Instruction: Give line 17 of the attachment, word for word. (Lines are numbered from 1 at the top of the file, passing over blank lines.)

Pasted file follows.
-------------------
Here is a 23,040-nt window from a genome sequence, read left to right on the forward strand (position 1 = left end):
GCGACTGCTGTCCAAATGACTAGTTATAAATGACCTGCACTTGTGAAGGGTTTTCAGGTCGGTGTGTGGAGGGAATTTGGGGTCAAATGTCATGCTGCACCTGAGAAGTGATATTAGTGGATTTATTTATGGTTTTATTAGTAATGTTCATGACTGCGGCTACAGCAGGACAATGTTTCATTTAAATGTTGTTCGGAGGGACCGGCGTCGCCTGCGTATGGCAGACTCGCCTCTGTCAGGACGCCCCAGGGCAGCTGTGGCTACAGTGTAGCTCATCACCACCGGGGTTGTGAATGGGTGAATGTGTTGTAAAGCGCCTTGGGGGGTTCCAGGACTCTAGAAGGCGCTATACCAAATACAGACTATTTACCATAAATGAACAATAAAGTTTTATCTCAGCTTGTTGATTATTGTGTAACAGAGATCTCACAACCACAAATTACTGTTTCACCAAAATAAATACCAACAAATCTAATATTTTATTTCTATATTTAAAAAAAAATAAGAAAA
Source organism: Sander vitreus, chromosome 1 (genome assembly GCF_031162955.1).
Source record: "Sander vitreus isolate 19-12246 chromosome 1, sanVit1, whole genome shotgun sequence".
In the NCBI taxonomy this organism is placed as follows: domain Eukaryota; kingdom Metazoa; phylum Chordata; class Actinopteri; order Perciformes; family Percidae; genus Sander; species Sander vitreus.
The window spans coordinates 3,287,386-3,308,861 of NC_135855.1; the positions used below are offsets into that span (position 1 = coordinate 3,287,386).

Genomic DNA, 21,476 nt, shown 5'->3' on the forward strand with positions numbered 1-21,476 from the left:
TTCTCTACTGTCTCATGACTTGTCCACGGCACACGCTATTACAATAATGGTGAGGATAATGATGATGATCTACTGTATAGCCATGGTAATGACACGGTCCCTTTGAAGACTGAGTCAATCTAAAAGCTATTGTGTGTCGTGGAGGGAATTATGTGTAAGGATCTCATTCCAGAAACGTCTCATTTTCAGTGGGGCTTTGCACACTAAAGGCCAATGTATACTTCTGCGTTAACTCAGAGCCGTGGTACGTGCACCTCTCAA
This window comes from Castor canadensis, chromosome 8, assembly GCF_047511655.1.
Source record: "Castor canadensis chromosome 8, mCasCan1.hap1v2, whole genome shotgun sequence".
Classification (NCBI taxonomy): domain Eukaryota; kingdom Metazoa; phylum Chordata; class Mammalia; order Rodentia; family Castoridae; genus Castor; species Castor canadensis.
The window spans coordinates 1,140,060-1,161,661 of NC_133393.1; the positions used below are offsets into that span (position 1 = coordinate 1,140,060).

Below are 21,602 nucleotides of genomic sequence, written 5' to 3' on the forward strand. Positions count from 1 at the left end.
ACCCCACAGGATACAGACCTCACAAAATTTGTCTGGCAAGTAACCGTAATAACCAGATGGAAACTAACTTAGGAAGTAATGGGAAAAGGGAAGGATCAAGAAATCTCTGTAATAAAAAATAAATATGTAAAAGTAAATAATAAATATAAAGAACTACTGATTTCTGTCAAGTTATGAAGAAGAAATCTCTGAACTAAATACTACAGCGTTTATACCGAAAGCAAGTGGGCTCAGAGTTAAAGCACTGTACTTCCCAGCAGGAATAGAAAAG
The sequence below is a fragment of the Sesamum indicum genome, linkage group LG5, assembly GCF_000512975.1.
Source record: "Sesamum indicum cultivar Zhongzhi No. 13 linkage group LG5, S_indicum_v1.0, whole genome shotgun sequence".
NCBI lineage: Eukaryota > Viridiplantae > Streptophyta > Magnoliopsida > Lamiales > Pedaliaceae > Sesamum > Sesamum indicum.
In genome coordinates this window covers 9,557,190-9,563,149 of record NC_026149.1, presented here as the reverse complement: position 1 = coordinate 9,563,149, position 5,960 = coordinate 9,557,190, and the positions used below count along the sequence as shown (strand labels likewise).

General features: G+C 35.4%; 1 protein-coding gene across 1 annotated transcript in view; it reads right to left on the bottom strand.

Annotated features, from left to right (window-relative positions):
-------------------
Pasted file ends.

NCBI lineage: Eukaryota > Viridiplantae > Streptophyta > Magnoliopsida > Lamiales > Pedaliaceae > Sesamum > Sesamum indicum.